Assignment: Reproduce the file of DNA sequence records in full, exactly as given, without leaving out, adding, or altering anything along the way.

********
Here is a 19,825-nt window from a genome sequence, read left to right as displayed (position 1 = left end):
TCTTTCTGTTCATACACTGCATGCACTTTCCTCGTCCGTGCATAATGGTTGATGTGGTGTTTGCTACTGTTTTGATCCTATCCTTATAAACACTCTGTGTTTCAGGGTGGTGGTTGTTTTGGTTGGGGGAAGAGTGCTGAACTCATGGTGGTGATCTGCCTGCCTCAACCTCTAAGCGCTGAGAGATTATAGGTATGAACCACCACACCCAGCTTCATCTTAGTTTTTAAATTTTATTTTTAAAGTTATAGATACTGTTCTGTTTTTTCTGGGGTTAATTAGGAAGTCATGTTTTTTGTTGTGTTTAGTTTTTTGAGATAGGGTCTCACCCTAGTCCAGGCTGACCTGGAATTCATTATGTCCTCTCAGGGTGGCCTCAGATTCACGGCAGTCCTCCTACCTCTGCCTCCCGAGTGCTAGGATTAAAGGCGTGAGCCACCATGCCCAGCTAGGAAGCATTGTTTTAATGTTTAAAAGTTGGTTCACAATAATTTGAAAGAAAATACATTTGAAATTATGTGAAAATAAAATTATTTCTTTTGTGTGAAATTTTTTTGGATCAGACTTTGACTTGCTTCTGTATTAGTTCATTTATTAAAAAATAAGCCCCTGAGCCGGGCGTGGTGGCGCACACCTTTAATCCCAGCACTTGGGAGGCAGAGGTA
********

Here is a 19,825-nt window from a genome sequence, read left to right as displayed (position 1 = left end):
TCTTTCTGTTCATACACTGCATGCACTTTCCTCGTCCGTGCATAATGGTTGATGTGGTGTTTGCTACTGTTTTGATCCTATCCTTATAAACACTCTGTGTTTCAGGGTGGTGGTTGTTTTGGTTGGGGGAAGAGTGCTGAACTCATGGTGGTGATCTGCCTGCCTCAACCTCTAAGCGCTGAGAGATTATAGGTATGAACCACCACACCCAGCTTCATCTTAGTTTTTAAATTTTATTTTTAAAGTTATAGATACTGTTCTGTTTTTTCTGGGGTTAATTAGGAAGTCATGTTTTTTGTTGTGTTTAGTTTTTTGAGATAGGGTCTCACCCTAGTCCAGGCTGACCTGGAATTCATTATGTCCTCTCAGGGTGGCCTCAGATTCACGGCAGTCCTCCTACCTCTGCCTCCCGAGTGCTAGGATTAAAGGCGTGAGCCACCATGCCCAGCTAGGAAGCATTGTTTTAATGTTTAAAAGTTGGTTCACAATAATTTGAAAGAAAATACATTTGAAATTATGTGAAAATAAAATTATTTCTTTTGTGTGAAATTTTTTTGGATCAGACTTTGACTTGCTTCTGTATTAGTTCATTTATTAAAAAATAAGCCCCTGAGCCGGGCGTGGTGGCGCACACCTTTAATCCCAGCACTTGGGAGGCAGAGGTA